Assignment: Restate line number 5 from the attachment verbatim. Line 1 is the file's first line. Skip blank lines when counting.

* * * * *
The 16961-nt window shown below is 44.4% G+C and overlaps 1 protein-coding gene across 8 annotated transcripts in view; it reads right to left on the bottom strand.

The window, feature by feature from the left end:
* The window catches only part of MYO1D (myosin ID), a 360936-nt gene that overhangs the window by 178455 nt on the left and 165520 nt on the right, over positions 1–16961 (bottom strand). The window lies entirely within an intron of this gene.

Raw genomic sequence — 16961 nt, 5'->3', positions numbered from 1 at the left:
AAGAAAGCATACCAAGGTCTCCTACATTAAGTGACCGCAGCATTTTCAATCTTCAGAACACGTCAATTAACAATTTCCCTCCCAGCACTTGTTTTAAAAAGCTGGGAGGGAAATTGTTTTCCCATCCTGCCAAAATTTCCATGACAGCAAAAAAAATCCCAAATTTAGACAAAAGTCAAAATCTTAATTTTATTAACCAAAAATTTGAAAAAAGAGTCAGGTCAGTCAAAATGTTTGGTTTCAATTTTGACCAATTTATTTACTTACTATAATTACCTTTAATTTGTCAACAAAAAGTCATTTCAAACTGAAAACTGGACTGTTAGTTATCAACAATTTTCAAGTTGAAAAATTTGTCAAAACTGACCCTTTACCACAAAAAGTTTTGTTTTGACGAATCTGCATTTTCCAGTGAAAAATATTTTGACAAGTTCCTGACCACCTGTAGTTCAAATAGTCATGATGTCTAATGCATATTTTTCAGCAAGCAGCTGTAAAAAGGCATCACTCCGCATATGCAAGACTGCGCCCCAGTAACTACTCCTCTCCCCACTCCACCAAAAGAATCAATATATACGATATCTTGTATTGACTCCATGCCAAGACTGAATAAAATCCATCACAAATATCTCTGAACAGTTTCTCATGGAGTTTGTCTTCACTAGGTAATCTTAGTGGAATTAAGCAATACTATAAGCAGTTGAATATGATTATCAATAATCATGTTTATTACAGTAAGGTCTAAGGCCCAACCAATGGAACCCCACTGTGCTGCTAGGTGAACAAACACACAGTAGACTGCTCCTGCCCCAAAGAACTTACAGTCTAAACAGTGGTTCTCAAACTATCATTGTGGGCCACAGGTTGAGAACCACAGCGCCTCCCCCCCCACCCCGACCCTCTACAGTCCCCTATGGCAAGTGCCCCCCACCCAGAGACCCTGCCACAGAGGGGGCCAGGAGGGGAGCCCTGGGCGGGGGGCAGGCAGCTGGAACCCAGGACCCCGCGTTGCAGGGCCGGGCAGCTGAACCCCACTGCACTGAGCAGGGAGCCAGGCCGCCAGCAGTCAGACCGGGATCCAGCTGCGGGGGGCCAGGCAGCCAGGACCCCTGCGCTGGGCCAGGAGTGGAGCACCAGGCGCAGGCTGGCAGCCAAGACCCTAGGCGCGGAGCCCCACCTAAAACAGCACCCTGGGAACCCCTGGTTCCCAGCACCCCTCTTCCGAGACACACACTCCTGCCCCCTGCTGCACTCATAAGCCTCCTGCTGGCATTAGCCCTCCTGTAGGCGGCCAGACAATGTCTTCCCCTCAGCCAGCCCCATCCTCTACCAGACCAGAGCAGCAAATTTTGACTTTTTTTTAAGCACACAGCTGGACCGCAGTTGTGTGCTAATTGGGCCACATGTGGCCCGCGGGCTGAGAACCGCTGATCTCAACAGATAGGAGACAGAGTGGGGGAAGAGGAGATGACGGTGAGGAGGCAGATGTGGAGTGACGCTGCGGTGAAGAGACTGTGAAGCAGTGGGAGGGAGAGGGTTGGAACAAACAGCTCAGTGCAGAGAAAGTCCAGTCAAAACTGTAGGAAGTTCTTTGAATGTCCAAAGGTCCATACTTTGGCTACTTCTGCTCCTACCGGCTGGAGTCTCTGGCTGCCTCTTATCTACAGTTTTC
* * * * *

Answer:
AAGAAAGCATACCAAGGTCTCCTACATTAAGTGACCGCAGCATTTTCAATCTTCAGAACACGTCAATTAACAATTTCCCTCCCAGCACTTGTTTTAAAAAGCTGGGAGGGAAATTGTTTTCCCATCCTGCCAAAATTTCCATGACAGCAAAAAAAATCCCAAATTTAGACAAAAGTCAAAATCTTAATTTTATTAACCAAAAATTTGAAAAAAGAGTCAGGTCAGTCAAAATGTTTGGTTTCAATTTTGACCAATTTATTTACTTACTATAATTACCTTTAATTTGTCAACAAAAAGTCATTTCAAACTGAAAACTGGACTGTTAGTTATCAACAATTTTCAAGTTGAAAAATTTGTCAAAACTGACCCTTTACCACAAAAAGTTTTGTTTTGACGAATCTGCATTTTCCAGTGAAAAATATTTTGACAAGTTCCTGACCACCTGTAGTTCAAATAGTCATGATGTCTAATGCATATTTTTCAGCAAGCAGCTGTAAAAAGGCATCACTCCGCATATGCAAGACTGCGCCCCAGTAACTACTCCTCTCCCCACTCCACCAAAAGAATCAATATATACGATATCTTGTATTGACTCCATGCCAAGACTGAATAAAATCCATCACAAATATCTCTGAACAGTTTCTCATGGAGTTTGTCTTCACTAGGTAATCTTAGTGGAATTAAGCAATACTATAAGCAGTTGAATATGATTATCAATAATCATGTTTATTACAGTAAGGTCTAAGGCCCAACCAATGGAACCCCACTGTGCTGCTAGGTGAACAAACACACAGTAGACTGCTCCTGCCCCAAAGAACTTACAGTCTAAACAGTGGTTCTCAAACTATCATTGTGGGCCACAGGTTGAGAACCACAGCGCCTCCCCCCCCACCCCGACCCTCTACAGTCCCCTATGGCAAGTGCCCCCCACCCAGAGACCCTGCCACAGAGGGGGCCAGGAGGGGAGCCCTGGGCGGGGGGCAGGCAGCTGGAACCCAGGACCCCGCGTTGCAGGGCCGGGCAGCTGAACCCCACTGCACTGAGCAGGGAGCCAGGCCGCCAGCAGTCAGACCGGGATCCAGCTGCGGGGGGCCAGGCAGCCAGGACCCCTGCGCTGGGCCAGGAGTGGAGCACCAGGCGCAGGCTGGCAGCCAAGACCCTAGGCGCGGAGCCCCACCTAAAACAGCACCCTGGGAACCCCTGGTTCCCAGCACCCCTCTTCCGAGACACACACTCCTGCCCCCTGCTGCACTCATAAGCCTCCTGCTGGCATTAGCCCTCCTGTAGGCGGCCAGACAATGTCTTCCCCTCAGCCAGCCCCATCCTCTACCAGACCAGAGCAGCAAATTTTGACTTTTTTTTAAGCACACAGCTGGACCGCAGTTGTGTGCTAATTGGGCCACATGTGGCCCGCGGGCTGAGAACCGCTGATCTCAACAGATAGGAGACAGAGTGGGGGAAGAGGAGATGACGGTGAGGAGGCAGATGTGGAGTGACGCTGCGGTGAAGAGACTGTGAAGCAGTGGGAGGGAGAGGGTTGGAACAAACAGCTCAGTGCAGAGAAAGTCCAGTCAAAACTGTAGGAAGTTCTTTGAATGTCCAAAGGTCCATACTTTGGCTACTTCTGCTCCTACCGGCTGGAGTCTCTGGCTGCCTCTTATCTACAGTTTTC